The price was $5, and the game was still in the shrink. Judging from the rest of the titles on the table, all still in the shrink, my best guess on what occurred is this: Someone tried out the Board Game Bento “loot crate” and what they received was not what they wanted.
What Did They Expect?
Judging from the forum posts, most gamers were expecting the next big space-themed “train game” from the great Tom Lehmann.
And they didn’t get it.
Instead, Starship Merchants is a focused economic game without the exploration, route building or stock manipulation of the traditional uber-heavy train titles. It was too heavy for the people who wanted a light game. And too light for the people who wanted a heavy game.
A lot of wanting and not much getting, which is sad because there’s actually something good here for people to get if they want it.
Starship Merchants is a race for profit in a nice, streamlined package. It’s super easy to setup, you just need a few people for opponents (I think it plays fine with 2), and it doesn’t take all day to play.
Starship Merchants has a business cycle, comprised of 4 quadrants you must travel through.
The Shipyard is where you buy new ships. The Market is where you buy upgrades for your business. The Belt is where you collect resources. And the Dock is where you deliver your goods for money.
|Collecting resources. The M1 Scout has an upgrade. The M2 Tug has a pilot.|
Each ship you buy allows you to collect more stuff as you pass through the Belt. And the upgrades in the Market provide simple extras like scoring better mining opportunities or making a little extra when you cash your resources in at the Dock.
As you get more money, you will probably buy more ships (I think it’s a safe bet) and use those ships to get more money. Once a player has earned 100 space dollars the last turn takes place and the players count up their cash.
Doing Your One Thing, then Passing the Turn
Becuase the business cycle is broken up into 4ths, you usually can only do one specific thing on your turn. Buy ships. Buy upgrades. Load up resources. Sell resources. It’s a simple action, you’ve got the opponents’ turns to figure out what you’re going to do, and hopefully it won’t take you very long to execute once the turn passes to you.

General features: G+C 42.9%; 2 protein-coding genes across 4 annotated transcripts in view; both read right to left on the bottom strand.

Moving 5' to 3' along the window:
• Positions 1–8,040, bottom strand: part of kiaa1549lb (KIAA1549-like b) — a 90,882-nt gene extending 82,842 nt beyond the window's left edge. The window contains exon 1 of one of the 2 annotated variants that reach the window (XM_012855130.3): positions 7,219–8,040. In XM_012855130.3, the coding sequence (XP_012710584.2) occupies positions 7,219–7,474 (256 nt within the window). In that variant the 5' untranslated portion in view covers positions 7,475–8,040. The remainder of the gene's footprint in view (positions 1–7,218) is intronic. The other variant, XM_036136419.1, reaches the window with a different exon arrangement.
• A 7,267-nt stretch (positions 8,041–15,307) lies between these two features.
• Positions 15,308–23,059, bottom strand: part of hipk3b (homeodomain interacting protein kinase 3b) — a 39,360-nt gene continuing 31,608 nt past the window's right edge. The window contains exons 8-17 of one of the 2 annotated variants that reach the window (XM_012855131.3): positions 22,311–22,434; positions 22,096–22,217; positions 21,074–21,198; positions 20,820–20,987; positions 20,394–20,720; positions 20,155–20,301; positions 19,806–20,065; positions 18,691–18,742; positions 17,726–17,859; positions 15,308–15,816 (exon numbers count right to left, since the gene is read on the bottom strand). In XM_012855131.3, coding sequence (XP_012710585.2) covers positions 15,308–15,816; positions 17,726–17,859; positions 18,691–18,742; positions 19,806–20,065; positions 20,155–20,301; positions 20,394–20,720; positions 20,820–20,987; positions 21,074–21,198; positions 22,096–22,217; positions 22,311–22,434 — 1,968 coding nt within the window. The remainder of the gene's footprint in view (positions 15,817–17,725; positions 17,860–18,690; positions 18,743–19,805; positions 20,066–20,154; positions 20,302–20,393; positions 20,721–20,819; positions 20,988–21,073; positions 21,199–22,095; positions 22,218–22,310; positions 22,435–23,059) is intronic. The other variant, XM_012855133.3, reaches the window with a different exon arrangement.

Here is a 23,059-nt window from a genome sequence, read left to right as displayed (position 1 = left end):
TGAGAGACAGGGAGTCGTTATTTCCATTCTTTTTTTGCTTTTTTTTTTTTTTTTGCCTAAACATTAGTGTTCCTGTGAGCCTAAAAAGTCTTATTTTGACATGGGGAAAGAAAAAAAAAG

The inexperienced player is going to get hung up trying to do the "best move math" but if you are willing to wing it the turns really fly by.
In addition, the $100 threshold for winning comes up quick as long as people are making good investments to increase their earning potential. The time on the box reports 90 minutes, but I think you can zip through this game a lot faster than that.
Your Technology is Obsolete
While much of the game is streamlined, there are some obvious unexpected train game elements thrown in to foul the reception for this game among the casual crowd.
|Reaching Mark III makes all Mark I ships obsolete|
There are loans you can take out for the ships. In fact, the very first decision the beginner player has to make is whether to lease or own their first spaceship. And that beginner player is probably not going to have enough information to make an informed decision, and will have to hope for the best.
There are also multiple tiers of ship technology! Graduating to the next tier makes the lowest tier of technology obsolete. Which means throwing your oldest ships in the trash, possibly at the exact worst moment. Another sore spot if you aren’t expecting it.
Run Some Numbers with your Money-grubbing Pals
Starship Merchants sets up fast, and plays fast for its level of complexity. The choices on the board are stretched out so you don’t have to absorb too much on your very first turn.
If you’re used to the idea of infrastructure “rusting” when someone buys the next new model, you’ll love the more advanced economic aspects of Starship Merchants.
I found this game an unexpected hit with my son, and I think it’s largely due to him having an open mind. He saw this as a “business simulator” which I had to agree was the perfect description. He didn’t pause for a second over the obsolete ships.
And the collecting/delivery portions of the game are as simple as counting up the numbers on the mine tiles and collecting your money.
Ignoring the Tom Lehmann pedigree, I am actually more interested now in searching out other titles from Joseph Huber. He's responsible for Rio Grande’s Burger Joint and short-and-sweet business games seem to be his specialty.
Once you get over not getting what you wanted, you might want to get Starship Merchants.
Make sure to check out the garage sales.